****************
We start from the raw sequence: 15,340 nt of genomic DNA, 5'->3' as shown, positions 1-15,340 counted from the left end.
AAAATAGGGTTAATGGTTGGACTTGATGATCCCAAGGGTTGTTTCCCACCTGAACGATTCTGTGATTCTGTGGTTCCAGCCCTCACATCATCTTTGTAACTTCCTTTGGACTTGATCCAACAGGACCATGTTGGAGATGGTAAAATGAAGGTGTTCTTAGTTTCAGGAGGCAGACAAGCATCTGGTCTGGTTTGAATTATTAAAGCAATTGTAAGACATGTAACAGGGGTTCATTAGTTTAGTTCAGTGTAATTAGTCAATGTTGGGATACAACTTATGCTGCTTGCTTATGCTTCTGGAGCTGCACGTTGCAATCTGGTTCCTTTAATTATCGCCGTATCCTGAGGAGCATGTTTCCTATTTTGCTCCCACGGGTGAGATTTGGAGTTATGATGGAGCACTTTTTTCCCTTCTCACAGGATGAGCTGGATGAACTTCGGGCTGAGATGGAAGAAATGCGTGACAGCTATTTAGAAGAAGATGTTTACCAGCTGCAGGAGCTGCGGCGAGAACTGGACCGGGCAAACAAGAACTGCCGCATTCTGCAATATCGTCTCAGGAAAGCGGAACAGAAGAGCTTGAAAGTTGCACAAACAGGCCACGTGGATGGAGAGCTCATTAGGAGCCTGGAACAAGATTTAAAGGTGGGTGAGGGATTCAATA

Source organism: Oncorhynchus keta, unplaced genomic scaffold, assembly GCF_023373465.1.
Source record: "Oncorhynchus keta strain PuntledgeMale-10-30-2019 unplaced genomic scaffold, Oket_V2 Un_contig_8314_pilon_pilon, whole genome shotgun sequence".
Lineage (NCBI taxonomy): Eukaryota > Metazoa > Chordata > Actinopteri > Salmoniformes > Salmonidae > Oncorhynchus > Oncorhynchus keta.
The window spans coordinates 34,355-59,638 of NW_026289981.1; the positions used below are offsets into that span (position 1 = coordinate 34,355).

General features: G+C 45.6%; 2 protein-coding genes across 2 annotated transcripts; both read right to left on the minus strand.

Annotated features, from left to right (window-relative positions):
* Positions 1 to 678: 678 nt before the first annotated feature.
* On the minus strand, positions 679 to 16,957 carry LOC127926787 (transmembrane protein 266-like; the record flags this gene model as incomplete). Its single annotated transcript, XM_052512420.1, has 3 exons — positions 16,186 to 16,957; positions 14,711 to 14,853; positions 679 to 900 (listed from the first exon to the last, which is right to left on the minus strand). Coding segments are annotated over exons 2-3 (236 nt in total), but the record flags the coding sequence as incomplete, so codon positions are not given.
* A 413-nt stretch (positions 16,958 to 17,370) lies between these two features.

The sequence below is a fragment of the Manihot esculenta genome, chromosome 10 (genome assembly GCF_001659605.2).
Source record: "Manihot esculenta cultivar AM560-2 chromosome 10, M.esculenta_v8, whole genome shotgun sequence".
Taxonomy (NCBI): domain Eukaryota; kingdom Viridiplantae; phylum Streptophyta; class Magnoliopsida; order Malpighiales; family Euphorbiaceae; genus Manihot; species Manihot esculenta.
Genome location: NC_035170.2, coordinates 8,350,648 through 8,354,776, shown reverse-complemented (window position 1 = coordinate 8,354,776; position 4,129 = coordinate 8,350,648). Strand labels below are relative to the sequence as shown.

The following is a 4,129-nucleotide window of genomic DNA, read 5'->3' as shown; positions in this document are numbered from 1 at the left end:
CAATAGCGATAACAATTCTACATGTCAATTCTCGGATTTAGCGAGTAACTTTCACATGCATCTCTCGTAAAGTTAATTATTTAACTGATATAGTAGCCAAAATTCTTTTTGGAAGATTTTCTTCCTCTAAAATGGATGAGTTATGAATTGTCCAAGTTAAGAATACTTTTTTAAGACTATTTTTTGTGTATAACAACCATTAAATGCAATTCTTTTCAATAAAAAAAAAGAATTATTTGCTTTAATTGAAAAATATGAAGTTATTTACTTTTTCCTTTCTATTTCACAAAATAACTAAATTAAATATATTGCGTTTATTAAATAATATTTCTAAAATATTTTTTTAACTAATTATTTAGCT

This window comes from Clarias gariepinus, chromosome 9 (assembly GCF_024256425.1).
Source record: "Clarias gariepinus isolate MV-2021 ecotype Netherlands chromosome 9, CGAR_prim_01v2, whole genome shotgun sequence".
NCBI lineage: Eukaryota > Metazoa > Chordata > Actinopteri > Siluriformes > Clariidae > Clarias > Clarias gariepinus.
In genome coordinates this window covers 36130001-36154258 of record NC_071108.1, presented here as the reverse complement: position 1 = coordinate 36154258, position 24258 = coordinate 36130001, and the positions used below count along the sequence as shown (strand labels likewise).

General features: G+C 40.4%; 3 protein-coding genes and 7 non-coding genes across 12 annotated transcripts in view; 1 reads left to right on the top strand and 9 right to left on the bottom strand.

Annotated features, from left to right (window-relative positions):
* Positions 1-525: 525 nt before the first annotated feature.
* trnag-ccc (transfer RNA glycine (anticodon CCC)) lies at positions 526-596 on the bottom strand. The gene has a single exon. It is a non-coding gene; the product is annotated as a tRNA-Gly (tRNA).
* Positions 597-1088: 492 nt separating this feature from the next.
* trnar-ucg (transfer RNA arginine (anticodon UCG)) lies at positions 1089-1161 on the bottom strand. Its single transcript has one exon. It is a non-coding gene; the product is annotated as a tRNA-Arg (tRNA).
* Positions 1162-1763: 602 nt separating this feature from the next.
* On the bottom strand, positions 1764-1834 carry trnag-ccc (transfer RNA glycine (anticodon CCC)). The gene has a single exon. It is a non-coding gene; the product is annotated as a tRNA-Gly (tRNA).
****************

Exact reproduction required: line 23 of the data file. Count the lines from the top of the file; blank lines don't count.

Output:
Annotated features, from left to right (window-relative positions):